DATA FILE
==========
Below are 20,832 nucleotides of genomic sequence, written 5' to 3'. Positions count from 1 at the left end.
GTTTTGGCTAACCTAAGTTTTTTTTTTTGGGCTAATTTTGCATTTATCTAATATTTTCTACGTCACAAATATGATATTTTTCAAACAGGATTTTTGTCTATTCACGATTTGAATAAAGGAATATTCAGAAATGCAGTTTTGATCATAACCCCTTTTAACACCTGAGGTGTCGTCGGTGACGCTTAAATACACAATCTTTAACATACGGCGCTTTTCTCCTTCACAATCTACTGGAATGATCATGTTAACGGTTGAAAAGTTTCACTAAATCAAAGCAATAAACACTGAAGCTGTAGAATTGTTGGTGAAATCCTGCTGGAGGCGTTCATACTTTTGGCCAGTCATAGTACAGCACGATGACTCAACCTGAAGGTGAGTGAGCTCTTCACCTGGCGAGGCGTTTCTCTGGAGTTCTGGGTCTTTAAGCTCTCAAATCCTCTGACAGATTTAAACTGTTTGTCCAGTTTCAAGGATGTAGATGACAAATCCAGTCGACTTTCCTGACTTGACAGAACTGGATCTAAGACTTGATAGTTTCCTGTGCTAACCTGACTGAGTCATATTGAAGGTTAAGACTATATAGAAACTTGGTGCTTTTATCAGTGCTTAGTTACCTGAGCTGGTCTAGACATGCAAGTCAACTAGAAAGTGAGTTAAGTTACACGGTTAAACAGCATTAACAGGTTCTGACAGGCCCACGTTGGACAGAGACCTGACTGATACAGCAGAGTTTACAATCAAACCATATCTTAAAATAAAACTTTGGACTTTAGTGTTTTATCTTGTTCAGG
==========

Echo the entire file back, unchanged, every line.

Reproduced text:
Below are 20,832 nucleotides of genomic sequence, written 5' to 3'. Positions count from 1 at the left end.
GTTTTGGCTAACCTAAGTTTTTTTTTTTGGGCTAATTTTGCATTTATCTAATATTTTCTACGTCACAAATATGATATTTTTCAAACAGGATTTTTGTCTATTCACGATTTGAATAAAGGAATATTCAGAAATGCAGTTTTGATCATAACCCCTTTTAACACCTGAGGTGTCGTCGGTGACGCTTAAATACACAATCTTTAACATACGGCGCTTTTCTCCTTCACAATCTACTGGAATGATCATGTTAACGGTTGAAAAGTTTCACTAAATCAAAGCAATAAACACTGAAGCTGTAGAATTGTTGGTGAAATCCTGCTGGAGGCGTTCATACTTTTGGCCAGTCATAGTACAGCACGATGACTCAACCTGAAGGTGAGTGAGCTCTTCACCTGGCGAGGCGTTTCTCTGGAGTTCTGGGTCTTTAAGCTCTCAAATCCTCTGACAGATTTAAACTGTTTGTCCAGTTTCAAGGATGTAGATGACAAATCCAGTCGACTTTCCTGACTTGACAGAACTGGATCTAAGACTTGATAGTTTCCTGTGCTAACCTGACTGAGTCATATTGAAGGTTAAGACTATATAGAAACTTGGTGCTTTTATCAGTGCTTAGTTACCTGAGCTGGTCTAGACATGCAAGTCAACTAGAAAGTGAGTTAAGTTACACGGTTAAACAGCATTAACAGGTTCTGACAGGCCCACGTTGGACAGAGACCTGACTGATACAGCAGAGTTTACAATCAAACCATATCTTAAAATAAAACTTTGGACTTTAGTGTTTTATCTTGTTCAGG